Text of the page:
The Synoptic Gospel Problem
by Bobby Bruno 5/05/2014 / Bible Studies
As a believing, born again, Holy Spirit filled, Christian, I look upon the synoptic problem as no problem at all. To me the word of God is just that, no matter who wrote the gospels when, where, or how. For me, God gave these men the words; they obediently wrote them down and passed them on for future generations to know who Jesus is and what He came here for. When men start to reason about, instead of pray and read the Bible, I tune them out and let the Spirit of God inform me as to what I am to believe and follow as His child.
The Synoptic Problem is defined as how the first three gospels relate to one another based on what sources were used for each depending on which gospel was written first. It is believed that the book of Matthew was written first and that the other gospels used it as a source for their information. Although there are some similarities between the gospels, such as they are all about Jesus and who He was to us. The two most important ones to hang our beliefs on are that all the writers were eyewitnesses to Jesus' preaching, and that they were all written shortly after Jesus' ascension into heaven. This helps to give great validity to the gospels' being authentic and true.
The sources that made the writing of the gospels possible was, first, the Holy Spirit who gave the writer the words to copy down; and then second, each other's words and also eyewitnesses to Jesus time here on earth. But one source is a source of great confusion is the source only known as "Q". This source has never been found, but has been debated as a possible source for each gospel writer.
The main sources used by each gospel writer that has been confirmed are each other, along with their own and other's eyewitness. Depending on who is doing the deciding, the book of Matthew was the first gospel to be written and was written independently of other sources but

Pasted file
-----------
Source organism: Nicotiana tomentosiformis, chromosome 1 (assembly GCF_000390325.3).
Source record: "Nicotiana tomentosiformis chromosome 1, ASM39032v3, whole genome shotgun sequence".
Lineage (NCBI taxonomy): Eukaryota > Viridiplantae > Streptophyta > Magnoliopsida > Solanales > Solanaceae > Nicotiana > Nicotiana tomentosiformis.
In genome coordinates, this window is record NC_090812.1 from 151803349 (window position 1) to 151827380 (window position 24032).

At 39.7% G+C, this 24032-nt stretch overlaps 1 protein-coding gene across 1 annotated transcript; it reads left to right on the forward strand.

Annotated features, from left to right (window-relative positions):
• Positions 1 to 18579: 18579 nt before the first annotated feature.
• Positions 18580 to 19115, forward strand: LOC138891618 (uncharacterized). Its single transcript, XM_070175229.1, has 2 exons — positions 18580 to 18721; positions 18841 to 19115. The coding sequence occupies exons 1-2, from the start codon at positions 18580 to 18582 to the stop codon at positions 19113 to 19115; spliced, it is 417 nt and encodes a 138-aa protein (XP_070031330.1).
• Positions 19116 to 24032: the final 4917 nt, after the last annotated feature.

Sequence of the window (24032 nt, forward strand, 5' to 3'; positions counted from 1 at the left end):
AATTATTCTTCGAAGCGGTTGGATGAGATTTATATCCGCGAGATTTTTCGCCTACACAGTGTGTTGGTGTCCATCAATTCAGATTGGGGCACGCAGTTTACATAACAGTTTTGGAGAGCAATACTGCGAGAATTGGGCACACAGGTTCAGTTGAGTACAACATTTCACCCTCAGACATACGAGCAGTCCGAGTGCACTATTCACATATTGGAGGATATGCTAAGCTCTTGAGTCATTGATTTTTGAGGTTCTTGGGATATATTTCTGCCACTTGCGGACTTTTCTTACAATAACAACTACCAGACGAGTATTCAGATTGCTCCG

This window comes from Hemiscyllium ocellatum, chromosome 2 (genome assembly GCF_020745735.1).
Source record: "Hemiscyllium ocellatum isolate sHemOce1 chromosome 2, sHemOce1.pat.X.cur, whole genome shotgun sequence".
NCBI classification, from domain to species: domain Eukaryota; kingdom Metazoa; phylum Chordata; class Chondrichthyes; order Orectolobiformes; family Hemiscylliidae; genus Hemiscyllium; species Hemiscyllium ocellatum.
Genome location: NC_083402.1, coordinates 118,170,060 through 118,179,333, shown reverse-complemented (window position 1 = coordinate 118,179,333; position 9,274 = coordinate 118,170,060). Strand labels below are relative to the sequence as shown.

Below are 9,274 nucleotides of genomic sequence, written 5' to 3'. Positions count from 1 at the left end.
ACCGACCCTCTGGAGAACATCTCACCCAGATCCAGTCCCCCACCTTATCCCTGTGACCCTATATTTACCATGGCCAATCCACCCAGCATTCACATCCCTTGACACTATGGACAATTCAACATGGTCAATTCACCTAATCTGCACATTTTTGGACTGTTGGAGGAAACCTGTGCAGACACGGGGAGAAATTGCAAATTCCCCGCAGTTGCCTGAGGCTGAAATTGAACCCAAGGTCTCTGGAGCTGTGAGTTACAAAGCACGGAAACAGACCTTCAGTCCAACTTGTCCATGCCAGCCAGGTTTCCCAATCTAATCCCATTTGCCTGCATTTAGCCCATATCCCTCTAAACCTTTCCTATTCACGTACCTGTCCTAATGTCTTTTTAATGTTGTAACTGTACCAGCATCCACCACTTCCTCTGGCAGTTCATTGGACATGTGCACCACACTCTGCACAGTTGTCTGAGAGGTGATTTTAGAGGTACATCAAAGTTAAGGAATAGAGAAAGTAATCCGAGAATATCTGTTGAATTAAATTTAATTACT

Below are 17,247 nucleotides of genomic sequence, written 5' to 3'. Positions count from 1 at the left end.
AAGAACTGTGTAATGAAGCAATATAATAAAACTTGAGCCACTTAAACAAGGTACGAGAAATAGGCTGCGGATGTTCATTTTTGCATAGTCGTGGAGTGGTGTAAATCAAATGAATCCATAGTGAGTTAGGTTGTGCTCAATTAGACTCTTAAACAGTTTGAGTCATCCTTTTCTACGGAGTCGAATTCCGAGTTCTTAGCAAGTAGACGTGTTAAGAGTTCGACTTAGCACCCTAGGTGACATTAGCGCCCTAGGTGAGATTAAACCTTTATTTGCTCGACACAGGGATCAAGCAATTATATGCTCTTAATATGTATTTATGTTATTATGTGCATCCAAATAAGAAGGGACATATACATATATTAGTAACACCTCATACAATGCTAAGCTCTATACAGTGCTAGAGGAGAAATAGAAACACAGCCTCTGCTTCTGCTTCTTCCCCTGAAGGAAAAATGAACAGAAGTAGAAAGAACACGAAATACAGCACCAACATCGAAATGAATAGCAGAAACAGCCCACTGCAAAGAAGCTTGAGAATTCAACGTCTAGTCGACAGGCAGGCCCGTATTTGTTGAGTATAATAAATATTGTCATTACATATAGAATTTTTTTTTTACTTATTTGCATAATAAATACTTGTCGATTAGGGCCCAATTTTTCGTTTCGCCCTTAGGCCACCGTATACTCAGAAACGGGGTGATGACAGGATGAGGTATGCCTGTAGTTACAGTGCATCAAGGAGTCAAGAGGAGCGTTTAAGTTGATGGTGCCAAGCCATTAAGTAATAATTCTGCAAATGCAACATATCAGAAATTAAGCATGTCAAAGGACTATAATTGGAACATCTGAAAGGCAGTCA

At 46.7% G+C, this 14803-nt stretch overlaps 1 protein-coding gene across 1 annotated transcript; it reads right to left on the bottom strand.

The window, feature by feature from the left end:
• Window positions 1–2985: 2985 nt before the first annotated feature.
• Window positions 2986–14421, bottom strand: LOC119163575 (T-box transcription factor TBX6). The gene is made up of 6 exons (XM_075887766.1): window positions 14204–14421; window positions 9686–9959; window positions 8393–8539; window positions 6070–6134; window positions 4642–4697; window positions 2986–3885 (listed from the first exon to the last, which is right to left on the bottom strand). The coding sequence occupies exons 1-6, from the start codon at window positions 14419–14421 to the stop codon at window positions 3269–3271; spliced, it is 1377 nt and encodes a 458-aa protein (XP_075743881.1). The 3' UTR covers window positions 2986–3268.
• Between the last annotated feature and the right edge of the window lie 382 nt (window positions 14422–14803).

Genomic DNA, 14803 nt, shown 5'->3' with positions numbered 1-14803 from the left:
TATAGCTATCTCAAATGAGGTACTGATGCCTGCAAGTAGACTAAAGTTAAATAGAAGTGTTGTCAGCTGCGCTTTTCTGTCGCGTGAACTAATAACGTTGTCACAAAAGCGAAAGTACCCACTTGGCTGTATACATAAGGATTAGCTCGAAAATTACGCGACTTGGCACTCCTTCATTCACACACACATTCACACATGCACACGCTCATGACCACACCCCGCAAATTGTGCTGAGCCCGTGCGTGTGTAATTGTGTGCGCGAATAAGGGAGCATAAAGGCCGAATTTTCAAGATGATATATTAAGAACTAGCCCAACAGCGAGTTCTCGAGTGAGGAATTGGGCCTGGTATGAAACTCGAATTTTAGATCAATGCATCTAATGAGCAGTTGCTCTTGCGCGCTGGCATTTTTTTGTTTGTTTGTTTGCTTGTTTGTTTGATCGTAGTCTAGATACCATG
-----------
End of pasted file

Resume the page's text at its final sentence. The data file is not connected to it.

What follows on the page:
his own eyewitness; some say Matthew was written with some of Mark's and Q's input. The book of Mark is said to have followed Peter in his travels and recorded all that he saw along the journey; Mark may have used some of Matthew's writings to fill in gaps. It is said that Luke may have used many eyewitnesses to compile his gospel, possibly even using the "Q" writings as a source. John's gospel was the only one written to an individual, and by his own admission, used many reliable eyewitnesses to gather his information into a complete whole so that all may be known about Jesus' time here on earth.
As long as men debate about who wrote what, when it was written, where the writers got their information from, the longer it will take them to finally see what the Gospels are really for: instruction of who Jesus is and why He came to save humanity for Himself. I've never believed in debating anything the Bible says, as debating is just a way for people to not come to any conclusion about what they are debating about; debating is nothing more than arguing until somebody wins, even if they are wrong.
The solution to the synoptic problem is easy: read the bible and follow what it says. I subscribe to the literal interpretation of the Bible, except where a literal interpretation would not give a sense of what the scriptures are saying. When man begins to reason out the Bible, God is usually left out of the picture. That's when Satan does his best work to undermine the lives that Jesus wants to save. That's when the seed is choked off and God flies away in the chaff. The problem with the "synoptic" gospels is men who don't want God; they just want to be right.
Bobby Bruno was saved 15 years ago in a way that left him no doubt that Jesus wanted him to reach others with His great and abounding love. He started writing at the age of 12 and hasn't stopped since. He achieved Associates Degree in Biblical Studies from Ohio Christian University in early 2014.